Oregon senate bill generates debate among interpreters, LSPs, labor organizers

A recently introduced senate bill in Oregon is drumming up a bit of controversy among healthcare interpreters and language service providers (LSPs) that work in the state.

Senate Bill 584 (SB 584) was introduced Jan. 9. If passed into law, the bill would require the Oregon Health Authority (OHA) to create a centralized online scheduling portal for healthcare providers that participate in the Oregon Health Plan or Medicaid to book and pay certified healthcare interpreters directly.

The bill was the subject of a public hearing on Feb. 8, where it received strong support from healthcare interpreters and labor organizers. However, an upcoming public hearing scheduled for Wednesday afternoon is likely to see much stronger opposition to the bill, as more than 100 letters and written testimonies opposing the bill have since been submitted to the Oregon Senate Committee on Health Care. 

At the Feb. 8 public hearing, supporters claimed that the bill would improve access to certified healthcare interpreters for individuals with limited English proficiency. In his testimony at the hearing, Lamar Wise, a political coordinator at Oregon AFSCME noted that the top-performing coordinated care organizations (CCOs) were only able to fill 30% of interpreter appointments with credentialed interpreters. Comparing Oregon to the neighboring state of Washington, which has already adopted a portal similar to the one proposed in SB 584, he stated that 91% of appointments there were filled with credentialed interpreters.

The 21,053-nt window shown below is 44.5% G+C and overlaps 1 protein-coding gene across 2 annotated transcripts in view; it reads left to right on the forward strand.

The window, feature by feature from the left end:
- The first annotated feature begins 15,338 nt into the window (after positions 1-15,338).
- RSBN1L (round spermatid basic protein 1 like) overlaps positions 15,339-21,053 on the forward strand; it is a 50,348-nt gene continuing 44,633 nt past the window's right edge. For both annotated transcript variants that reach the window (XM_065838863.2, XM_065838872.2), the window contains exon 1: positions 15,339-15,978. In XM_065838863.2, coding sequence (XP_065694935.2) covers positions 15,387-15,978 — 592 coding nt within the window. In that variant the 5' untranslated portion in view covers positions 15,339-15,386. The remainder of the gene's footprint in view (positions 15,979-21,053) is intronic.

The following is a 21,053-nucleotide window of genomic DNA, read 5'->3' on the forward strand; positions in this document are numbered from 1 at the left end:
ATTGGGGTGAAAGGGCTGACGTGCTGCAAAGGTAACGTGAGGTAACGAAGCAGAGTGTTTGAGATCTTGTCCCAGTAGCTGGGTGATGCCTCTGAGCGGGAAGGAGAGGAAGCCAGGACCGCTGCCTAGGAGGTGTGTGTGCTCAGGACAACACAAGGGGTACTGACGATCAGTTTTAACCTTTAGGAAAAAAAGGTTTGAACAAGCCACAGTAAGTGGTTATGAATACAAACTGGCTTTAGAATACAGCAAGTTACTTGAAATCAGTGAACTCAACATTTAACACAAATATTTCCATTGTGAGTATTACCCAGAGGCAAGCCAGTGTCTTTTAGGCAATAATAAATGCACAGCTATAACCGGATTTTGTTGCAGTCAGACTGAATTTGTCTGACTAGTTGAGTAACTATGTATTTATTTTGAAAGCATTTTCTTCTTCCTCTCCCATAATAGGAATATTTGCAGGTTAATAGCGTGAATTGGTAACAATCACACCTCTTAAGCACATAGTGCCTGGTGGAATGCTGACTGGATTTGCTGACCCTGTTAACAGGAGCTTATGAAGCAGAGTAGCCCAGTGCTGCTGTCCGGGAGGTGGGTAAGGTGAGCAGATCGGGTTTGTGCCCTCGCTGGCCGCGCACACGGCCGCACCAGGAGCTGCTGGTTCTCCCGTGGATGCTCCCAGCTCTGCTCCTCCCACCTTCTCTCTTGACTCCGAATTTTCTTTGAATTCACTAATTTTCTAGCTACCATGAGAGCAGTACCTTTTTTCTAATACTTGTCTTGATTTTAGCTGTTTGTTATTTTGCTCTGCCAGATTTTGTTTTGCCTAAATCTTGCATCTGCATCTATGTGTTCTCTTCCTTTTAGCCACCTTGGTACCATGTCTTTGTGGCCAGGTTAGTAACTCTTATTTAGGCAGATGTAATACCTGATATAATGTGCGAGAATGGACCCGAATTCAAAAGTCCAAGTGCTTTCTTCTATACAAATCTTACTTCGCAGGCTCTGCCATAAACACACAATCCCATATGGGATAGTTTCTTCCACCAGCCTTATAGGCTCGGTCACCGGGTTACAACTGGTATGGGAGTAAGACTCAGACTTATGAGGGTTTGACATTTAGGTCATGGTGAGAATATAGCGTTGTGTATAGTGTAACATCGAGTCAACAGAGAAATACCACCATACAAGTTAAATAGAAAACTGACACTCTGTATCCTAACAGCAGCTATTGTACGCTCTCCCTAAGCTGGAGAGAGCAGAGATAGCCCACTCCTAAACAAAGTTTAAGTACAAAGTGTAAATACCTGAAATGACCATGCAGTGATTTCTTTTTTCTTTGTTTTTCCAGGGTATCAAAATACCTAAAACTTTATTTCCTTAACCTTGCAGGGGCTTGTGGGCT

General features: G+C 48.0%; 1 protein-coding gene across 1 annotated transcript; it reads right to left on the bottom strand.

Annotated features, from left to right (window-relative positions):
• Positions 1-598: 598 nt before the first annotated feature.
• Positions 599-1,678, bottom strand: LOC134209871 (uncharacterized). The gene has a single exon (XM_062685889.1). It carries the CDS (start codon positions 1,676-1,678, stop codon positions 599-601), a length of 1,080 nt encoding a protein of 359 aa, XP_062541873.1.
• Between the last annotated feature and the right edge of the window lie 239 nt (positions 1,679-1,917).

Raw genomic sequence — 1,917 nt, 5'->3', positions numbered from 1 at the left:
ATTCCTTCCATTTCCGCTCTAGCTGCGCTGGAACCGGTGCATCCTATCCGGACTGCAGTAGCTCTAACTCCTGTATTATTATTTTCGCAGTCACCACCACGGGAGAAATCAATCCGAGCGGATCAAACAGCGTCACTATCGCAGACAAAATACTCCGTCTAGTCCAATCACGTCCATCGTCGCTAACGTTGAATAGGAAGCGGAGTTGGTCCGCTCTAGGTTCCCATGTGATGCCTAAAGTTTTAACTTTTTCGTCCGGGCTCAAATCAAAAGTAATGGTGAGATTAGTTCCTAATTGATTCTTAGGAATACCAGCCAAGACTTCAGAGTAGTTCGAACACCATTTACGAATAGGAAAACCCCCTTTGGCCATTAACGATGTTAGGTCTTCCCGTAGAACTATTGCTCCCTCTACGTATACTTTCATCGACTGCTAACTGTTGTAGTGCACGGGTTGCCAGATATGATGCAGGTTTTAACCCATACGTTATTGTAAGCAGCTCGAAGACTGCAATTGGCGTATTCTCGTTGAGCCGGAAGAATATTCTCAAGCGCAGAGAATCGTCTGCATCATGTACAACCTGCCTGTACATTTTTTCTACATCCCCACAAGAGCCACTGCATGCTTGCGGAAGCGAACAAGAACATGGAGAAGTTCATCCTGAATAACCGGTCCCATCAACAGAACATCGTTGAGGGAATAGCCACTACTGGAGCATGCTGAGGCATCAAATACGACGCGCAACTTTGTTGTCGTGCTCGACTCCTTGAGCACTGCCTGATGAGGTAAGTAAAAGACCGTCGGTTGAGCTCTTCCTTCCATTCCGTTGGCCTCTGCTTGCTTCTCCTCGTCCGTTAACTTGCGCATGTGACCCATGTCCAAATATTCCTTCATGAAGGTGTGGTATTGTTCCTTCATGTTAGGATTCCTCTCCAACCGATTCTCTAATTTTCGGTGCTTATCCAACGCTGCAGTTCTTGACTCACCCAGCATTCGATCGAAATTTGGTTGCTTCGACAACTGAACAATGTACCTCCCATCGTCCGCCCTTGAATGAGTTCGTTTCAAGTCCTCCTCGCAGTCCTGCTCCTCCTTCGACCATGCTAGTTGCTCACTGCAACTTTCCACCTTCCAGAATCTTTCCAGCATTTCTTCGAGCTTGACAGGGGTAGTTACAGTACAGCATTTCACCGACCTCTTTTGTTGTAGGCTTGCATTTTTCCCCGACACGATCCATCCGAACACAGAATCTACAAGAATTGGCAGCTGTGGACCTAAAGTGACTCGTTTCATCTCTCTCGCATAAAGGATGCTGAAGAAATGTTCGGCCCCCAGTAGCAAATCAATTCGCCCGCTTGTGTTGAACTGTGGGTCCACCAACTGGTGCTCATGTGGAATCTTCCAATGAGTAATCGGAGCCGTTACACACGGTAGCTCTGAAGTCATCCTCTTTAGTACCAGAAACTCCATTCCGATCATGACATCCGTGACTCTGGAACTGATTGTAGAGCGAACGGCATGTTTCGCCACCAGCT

“It takes an intentional system and funding to support language access for our communities, and this is something we assume our healthcare system understands,” said Gloria Ochoa-Sandoval, policy director of Unite Oregon, at the Feb. 8 hearing.

Shortly after the Feb. 8 hearing, several individuals submitted testimonies opposing the bill, which is likely to be discussed at Wednesday’s hearing. Opponents of the bill — which includes interpreters and leadership at various LSPs alike — largely acknowledge the bill’s good intentions but fear that it could have unintended consequences. CEO and founder of Linguava, David Brackett, wrote in his public testimony that he believes SB 584 would actually restrict language access for the patients who need interpreting services.

Noting that the registry of OHA-certified healthcare interpreters is limited to just 36 languages (many of which only have one or two interpreters), Brackett argues that requiring Medicaid and OHP providers to work only with these interpreters would severely limit the number of interpreters available. Similarly, opponents argue that the many LSPs working with interpreters outside of the OHA-certified pool are crucial to providing effective language access — in other words, that creating a more centralized portal of OHA-certified interpreters would create a bottleneck in the process of appointing an interpreter.

Additionally, many of the interpreters who submitted written testimony ahead of Wednesday’s hearing wrote that they believe SB 584 would complicate their work as independent contractors.

“The use of an Oregon state-run scheduling platform for interpreting services would further restrict and delay language access, leading to a decline in health outcomes for already disadvantaged communities,” Brackett writes. “For these reasons I vote to oppose SB 584.”

Wednesday’s hearing will take place at 1 p.m. PST — those interested in learning more about SB 584 can watch a recording of the Feb. 8 hearing, view a livestream of Wednesday’s hearing, and read written testimony at the Oregon State Legislature’s website here.

Andrew Warner
Andrew Warner is a writer from Sacramento. He received his B.A. in linguistics and English from UCLA and is currently working toward an M.A. in applied linguistics at Columbia University. His writing has been published in Language Magazine, Sactown Magazine, and The Takeout.


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